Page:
Tor-using Mevade botnet is stealthy new version of old threat

The Mevade Trojan and botnet have gained unexpected notoriety when it turned out that the majority of the recent, sudden and massive uptick in Tor users was the result of it adding Tor as a method of communication between the bots and the C&C servers.

Fox-IT researchers say that the Mevade botnet is massive and has be around quite some time.

“A recent detection name that has been used in relation to this botnet is ‘Mevade.A’, but older references suggest the name ‘Sefnit’, which dates back to at least 2009 and also included Tor connectivity. We have found various references that the malware is internally known as SBC to its operators,” commented security specialist Yonathan Klijnsma.

Their findings have now also been confirmed by Microsoft researchers, who have decided to use the old name for the threat.

“Win32/Sefnit is a well-known family which includes a component capable of performing click fraud. From our observations in the wild, this particular component disappeared near the end of 2011. In June 2013 we discovered a new click fraud component which we originally classified as Mevade,” they shared.

Sefnit is actually composed of three distinct components (P2P file seeding, Updater and installer, Click fraud), each assigned its own tasks (click on the screenshot to enlarge it):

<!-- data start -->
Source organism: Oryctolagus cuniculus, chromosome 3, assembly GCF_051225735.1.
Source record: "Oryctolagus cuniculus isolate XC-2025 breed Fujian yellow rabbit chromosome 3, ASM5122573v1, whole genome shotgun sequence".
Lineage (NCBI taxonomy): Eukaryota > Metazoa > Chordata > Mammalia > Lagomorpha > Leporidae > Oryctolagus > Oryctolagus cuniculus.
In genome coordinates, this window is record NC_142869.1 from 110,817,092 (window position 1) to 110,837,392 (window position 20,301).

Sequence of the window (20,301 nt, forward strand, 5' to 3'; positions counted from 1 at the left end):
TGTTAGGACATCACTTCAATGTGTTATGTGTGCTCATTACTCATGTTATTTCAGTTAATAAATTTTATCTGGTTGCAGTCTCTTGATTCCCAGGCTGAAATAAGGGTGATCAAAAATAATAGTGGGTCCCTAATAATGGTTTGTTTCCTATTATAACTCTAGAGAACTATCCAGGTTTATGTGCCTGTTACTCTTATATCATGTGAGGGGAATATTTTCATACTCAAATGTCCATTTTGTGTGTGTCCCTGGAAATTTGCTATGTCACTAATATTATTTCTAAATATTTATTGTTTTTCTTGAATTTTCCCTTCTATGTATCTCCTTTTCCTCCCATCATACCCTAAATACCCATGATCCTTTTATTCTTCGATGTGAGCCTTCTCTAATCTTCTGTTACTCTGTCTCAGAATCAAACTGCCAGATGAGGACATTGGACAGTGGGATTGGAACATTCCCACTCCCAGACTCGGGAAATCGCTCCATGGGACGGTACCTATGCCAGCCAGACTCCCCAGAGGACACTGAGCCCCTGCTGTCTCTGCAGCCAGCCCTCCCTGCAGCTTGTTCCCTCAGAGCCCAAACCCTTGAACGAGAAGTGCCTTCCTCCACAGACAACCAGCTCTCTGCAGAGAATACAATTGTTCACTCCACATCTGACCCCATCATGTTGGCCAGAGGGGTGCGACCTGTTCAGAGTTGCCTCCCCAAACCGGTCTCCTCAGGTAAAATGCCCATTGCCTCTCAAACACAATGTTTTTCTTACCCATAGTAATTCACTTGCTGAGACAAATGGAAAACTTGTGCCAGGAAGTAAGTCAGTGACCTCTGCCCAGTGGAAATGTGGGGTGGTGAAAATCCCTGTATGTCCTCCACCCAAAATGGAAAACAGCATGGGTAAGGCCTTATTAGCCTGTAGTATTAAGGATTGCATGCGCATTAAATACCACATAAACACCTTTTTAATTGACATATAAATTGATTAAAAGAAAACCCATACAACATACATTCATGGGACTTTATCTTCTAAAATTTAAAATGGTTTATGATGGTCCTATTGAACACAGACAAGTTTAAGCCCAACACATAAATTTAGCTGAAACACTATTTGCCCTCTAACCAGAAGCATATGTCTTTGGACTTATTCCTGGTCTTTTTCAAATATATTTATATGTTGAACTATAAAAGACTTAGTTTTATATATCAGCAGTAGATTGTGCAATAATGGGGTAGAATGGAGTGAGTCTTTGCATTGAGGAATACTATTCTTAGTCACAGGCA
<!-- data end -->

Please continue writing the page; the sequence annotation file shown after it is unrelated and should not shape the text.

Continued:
But how did the malware managed to fly under the radar for a year and a half, not getting detected by AV solutions?

“The old version of Sefnit relied on click hijacking for performing click fraud. When an infected user was browsing the internet and clicked on a search engine result (such as from Google), sometimes the clicks would be hijacked to travel through advertising agencies to a similar webpage as the intended destination,” the researchers explain.

But this was not very stealthy. Even if the AV didn’t detect the malware at first, users would become suspicious of this behavior, begin to suspect their computer had been infected, and submit suspicious malware files to anti-malware researchers and services.

The authors decided change this approach and the malware dropped off the radar. Finally, some three months ago, researchers spotted Sefnit again – and though it was a whole new malware family, which they dubbed Medave.

But, what they ultimately discovered is that the new treat is an old one, equipped with a more low-key click fraud strategy.

“The Sefnit click fraud component is now structured as a proxy service based on the open-source 3proxy project. The botnet of Sefnit-hosted proxies are used to relay HTTP traffic to pretend to click on advertisements,” they explained. “In this way, the new version of Sefnit exhibits no clear visible user symptoms to bring attention to the botnet.”

This new approach – which, among other things, included longer intervals between click fraud incidents – helped the malware go undetected by users, and also allowed the botnet masters to rake in money via affiliate ad programs.

The Sefnit Trojan has been spotted being distributed via different channels: packed within seemingly legitimate programs, it was offered through the eMule peer-to-peer file network.

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